A unique aspect of Vincere’s behavior change program is that the company built what De Silva describes as a sophisticated “micro-reward/nudge machine” to work in tandem with its human care team.

“Our clinicians can very simply define a personalized regime of daily breath tests, health assessments and synchronous coaching/counseling calls and assign custom reminders and conditional cash rewards to incentivize adherence,” he said.

Incentives can range from $50 to $300. Those external incentives are designed to help participants stick with the program, he said, until they realize the health benefits of making behavioral changes, including quitting smoking, and become more internally motivated to keep it up.

De Silva emphasized that the company’s focus extends beyond helping people quit smoking.

“We call ourselves a smoking cessation company because we don’t want to boil the ocean and there’s so much work to be done in that vertical alone. But the way we do it is very holistic,” De Silva said. Our clinicians address a whole host of the patients needs.”

Clinicians build relationships with patients that allow them to better understand patients’ stressors and assist them in making improvements in other areas from sleep and how they eat to physical activity.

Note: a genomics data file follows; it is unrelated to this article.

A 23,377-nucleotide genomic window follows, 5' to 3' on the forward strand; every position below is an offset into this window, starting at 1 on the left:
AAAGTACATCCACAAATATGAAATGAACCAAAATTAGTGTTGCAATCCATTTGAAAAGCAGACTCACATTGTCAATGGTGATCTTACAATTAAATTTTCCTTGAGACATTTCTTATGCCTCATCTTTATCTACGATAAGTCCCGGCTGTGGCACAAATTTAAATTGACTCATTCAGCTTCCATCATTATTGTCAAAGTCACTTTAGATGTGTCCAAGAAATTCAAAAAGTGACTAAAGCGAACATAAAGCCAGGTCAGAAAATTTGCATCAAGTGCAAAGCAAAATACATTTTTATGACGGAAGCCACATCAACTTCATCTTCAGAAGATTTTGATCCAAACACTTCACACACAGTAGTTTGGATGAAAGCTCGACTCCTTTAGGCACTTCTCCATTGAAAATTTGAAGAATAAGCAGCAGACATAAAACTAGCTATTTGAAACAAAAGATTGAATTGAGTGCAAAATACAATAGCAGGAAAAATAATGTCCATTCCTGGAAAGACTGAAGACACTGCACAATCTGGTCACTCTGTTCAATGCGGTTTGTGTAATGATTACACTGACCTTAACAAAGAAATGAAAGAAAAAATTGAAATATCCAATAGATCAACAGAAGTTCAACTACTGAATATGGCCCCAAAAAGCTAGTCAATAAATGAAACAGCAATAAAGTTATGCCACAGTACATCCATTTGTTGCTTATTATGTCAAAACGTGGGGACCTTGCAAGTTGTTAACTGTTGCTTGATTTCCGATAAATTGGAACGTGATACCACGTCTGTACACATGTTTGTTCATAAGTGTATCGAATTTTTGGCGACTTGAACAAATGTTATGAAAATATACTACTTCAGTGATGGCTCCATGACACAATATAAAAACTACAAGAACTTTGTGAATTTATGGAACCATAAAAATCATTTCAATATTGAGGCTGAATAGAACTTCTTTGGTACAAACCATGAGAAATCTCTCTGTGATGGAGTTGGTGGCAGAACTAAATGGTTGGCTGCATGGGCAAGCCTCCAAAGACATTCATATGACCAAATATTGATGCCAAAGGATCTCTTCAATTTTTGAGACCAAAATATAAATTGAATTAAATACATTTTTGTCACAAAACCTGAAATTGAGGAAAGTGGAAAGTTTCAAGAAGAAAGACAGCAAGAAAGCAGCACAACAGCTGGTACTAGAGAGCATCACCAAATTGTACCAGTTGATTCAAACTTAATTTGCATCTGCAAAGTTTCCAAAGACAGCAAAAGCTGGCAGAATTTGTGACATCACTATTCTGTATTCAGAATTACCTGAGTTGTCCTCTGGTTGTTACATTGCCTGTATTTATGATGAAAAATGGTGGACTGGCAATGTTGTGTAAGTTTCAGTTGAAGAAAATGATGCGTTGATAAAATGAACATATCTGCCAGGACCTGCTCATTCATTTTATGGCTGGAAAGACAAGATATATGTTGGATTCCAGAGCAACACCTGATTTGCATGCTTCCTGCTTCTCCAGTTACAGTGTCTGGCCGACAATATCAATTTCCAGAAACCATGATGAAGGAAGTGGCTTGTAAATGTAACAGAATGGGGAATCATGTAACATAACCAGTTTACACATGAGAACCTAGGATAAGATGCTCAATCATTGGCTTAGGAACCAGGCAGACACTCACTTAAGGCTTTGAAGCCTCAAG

Although fewer solutions exist for Medicaid patients, there are other organizations that also serve this population. Wellth, for example—a company Jane Rho at DaVita said she’s invested in—is also applying so-called behavioral economics, using financial incentives to help people make impactful health changes and manage chronic disease.

But she sees ample opportunity in this area for startups like Vincere, and likes the company’s approach.

I think financial incentives are a really interesting way to build that relationship,” Rho said. “Once you have that attention, being able to use that intrinsic understanding of the patient’s motivation and stressors at hand I think makes a ton of sense, especially for more difficult behavior change.”

Vincere’s clients include Medicaid managed care organizations, certain self-funded employers and state agencies. The company is able to put its fees at risk and get paid when it can verifies a participant quit smoking, De Silva said.

“The pricing varies depending on population, intensity of the program and level of risk we bear,” he said. “We earn up to $2,000 per participant in some instances when we bear risk on outcomes.”

To date, Vincere has raised $4.3 million. That includes $3 million in a seed round in 2021, $900,000 in pre-seed funding in 2020 and $400,000 in an angel round in 2019. The startup is looking to raise more money in 2022 and beyond, but hasn’t set a specific goal yet for that, De Silva said.

Looking ahead, he is confident Vincere’s holistic approach will help it stand out from other companies and reach more underserved patients.

“We’re trying to address the core of how do they cope with their everyday life and instill the trust in the health system that they lack, and make what we offer super accessible,” De Silva said. “This is at the core of who we are.”

Photo: Vincere Health